It’s a common contributor of our biggest health problems: stroke, heart disease, diabetes, cancer.
What do the nation’s top physicians recommend to keep your heart, mind, and body in optimally good health?
1. Daily exercise.
To work your heart, it’s got to be aerobic exercise. You’ve got lots of options: walking, jogging, biking, rowing machine, elliptical machine, swimming. But don’t feel like you have to be an athlete. Walking is great exercise. Get 10 minutes here and there during the day. It all counts.
2. Healthy diet.
Quit eating junk food and high-fat fast food. Your heart, brain, and overall health are harmed by foods high in saturated fats, salt, and cholesterol. There’s no getting around it.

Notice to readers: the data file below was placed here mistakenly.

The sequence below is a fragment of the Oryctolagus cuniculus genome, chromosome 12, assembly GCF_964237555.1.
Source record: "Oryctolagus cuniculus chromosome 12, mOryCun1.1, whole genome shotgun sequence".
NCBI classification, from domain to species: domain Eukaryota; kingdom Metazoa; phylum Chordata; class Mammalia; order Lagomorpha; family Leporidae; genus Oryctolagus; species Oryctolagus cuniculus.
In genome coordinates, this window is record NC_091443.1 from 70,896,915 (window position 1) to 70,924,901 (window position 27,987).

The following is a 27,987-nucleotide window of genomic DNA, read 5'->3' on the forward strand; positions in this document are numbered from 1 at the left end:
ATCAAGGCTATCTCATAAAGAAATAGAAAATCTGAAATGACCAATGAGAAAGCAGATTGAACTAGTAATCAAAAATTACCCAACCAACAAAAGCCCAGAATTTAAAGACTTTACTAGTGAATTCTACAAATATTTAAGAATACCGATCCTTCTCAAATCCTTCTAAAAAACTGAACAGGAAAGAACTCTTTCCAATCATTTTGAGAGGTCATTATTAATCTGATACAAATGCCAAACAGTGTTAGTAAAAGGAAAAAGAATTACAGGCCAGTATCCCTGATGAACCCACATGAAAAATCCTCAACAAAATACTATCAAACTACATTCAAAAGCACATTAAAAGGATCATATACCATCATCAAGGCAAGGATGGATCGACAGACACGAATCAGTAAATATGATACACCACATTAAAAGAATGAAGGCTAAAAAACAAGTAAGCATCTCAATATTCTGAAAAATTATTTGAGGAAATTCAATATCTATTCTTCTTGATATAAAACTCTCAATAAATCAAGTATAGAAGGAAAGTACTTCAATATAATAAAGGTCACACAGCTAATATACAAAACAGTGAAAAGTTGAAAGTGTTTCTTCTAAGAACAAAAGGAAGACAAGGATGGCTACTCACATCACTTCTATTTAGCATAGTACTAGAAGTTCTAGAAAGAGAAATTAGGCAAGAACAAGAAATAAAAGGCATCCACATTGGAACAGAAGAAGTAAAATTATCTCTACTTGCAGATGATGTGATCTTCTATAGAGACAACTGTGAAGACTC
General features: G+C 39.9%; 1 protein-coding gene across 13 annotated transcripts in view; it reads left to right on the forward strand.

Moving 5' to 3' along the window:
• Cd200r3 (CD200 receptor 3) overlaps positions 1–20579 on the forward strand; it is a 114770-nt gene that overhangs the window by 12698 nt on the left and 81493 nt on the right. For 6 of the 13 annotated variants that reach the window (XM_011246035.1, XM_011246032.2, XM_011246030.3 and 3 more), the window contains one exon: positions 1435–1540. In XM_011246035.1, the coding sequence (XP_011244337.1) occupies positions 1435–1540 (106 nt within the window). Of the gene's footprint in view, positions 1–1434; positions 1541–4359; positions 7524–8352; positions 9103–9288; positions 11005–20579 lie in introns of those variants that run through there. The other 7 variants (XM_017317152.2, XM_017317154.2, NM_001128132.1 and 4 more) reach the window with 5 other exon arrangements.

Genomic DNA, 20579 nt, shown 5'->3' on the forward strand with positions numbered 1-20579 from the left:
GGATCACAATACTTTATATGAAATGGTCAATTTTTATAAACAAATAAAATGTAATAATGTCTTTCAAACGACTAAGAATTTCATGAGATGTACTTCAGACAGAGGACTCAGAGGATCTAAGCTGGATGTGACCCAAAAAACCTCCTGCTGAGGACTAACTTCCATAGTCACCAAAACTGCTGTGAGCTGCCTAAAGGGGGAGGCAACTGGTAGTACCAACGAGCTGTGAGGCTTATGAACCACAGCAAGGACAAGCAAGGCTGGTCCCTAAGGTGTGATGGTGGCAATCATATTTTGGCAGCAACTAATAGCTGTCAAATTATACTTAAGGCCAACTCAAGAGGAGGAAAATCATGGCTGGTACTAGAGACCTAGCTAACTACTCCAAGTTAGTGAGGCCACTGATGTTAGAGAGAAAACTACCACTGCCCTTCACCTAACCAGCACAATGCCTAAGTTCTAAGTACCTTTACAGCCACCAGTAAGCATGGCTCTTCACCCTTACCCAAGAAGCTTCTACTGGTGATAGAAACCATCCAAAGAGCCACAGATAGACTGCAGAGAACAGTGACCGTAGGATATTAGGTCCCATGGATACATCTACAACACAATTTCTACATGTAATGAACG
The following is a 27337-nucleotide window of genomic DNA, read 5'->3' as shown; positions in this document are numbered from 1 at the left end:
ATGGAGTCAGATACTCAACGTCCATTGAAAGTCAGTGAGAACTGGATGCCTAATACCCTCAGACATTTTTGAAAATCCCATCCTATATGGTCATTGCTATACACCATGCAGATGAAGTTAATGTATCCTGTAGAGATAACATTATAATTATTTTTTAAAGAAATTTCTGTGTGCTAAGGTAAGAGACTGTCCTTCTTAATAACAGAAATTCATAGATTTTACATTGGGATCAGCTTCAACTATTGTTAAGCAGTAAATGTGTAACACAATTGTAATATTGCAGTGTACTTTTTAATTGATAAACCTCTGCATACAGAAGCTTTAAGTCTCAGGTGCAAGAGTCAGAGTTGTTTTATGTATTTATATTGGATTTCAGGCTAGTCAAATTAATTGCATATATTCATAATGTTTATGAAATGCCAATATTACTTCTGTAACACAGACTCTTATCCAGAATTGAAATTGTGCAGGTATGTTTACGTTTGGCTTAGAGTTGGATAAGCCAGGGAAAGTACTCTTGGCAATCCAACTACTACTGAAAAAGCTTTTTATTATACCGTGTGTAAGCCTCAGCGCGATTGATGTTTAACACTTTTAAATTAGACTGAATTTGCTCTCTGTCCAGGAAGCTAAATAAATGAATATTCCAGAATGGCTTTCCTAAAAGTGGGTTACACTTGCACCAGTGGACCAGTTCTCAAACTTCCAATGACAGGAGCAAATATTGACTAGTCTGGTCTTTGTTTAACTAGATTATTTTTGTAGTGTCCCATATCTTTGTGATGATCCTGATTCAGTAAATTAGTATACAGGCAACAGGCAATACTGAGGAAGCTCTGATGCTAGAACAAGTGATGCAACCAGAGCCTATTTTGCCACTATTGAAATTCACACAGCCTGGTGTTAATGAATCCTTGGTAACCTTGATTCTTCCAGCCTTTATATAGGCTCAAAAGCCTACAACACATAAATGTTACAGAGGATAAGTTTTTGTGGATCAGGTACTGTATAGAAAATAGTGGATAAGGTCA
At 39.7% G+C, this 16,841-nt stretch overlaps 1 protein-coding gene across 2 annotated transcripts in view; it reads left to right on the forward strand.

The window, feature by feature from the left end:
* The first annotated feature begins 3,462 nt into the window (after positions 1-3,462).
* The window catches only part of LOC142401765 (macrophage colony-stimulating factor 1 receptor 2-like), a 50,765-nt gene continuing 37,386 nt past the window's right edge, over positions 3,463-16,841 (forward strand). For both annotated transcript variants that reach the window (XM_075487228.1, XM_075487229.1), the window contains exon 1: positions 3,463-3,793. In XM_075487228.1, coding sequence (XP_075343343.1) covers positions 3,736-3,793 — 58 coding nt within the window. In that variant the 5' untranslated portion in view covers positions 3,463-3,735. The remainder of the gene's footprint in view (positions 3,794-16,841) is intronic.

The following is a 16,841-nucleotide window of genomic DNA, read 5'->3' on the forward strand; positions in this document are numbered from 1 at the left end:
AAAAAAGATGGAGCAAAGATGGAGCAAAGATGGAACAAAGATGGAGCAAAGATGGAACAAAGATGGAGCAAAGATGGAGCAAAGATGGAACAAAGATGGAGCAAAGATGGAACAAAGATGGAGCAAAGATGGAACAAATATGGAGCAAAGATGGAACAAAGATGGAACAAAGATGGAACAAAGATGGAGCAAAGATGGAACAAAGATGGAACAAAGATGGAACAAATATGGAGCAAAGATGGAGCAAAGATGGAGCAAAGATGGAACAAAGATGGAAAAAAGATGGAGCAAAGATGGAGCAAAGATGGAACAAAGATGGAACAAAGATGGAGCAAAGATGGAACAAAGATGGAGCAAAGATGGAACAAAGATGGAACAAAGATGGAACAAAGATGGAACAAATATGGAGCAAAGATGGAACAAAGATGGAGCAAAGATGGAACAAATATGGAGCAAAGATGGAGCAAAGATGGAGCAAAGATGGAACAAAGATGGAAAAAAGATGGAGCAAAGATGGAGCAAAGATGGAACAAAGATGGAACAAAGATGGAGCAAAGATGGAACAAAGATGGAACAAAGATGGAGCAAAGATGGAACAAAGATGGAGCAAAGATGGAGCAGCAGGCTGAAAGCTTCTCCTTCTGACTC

3. Weight loss.
Too much body weight puts your health at great risk. When you take in more calories than you burn, you get fat — it’s that simple. You’ve got to eat less. You’ve got to exercise more. You’ve got to push yourself to make these lifestyle changes — but you’ve got to do it to help avoid serious health problems like heart disease, diabetes, or stroke.
4. Regular physical exams.
Tell your doctor your family medical history. Learn your personal risk factors, and the screening tests you need.
5. Less stress.
When a person says they’re too busy to exercise, it tells me other things are crowding out what’s important in life: They don’t spend time with family and friends; don’t exercise enough; don’t eat right; don’t sleep properly.
This is important advice, too, for people who take care of elderly parents or young children. Make sure you’re getting proper exercise and sleep —
and that you’re not trying to do too much.